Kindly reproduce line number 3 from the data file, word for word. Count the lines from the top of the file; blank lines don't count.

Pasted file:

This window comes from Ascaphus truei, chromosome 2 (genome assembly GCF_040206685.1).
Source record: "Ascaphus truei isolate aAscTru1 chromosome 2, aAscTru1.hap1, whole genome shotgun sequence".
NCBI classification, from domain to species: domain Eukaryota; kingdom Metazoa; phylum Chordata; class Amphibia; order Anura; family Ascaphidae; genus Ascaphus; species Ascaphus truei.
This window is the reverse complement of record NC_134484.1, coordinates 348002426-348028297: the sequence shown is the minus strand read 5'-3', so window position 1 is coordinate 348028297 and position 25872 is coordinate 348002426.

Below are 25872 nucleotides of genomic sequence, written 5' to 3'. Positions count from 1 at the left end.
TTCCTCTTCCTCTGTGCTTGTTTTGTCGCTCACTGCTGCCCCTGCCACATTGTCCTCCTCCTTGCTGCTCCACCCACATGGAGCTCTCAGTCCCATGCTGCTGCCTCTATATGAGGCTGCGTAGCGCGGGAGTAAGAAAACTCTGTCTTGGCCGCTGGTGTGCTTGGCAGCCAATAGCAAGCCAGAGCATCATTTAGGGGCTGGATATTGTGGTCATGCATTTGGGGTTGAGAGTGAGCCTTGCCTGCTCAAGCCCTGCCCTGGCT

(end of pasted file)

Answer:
NCBI classification, from domain to species: domain Eukaryota; kingdom Metazoa; phylum Chordata; class Amphibia; order Anura; family Ascaphidae; genus Ascaphus; species Ascaphus truei.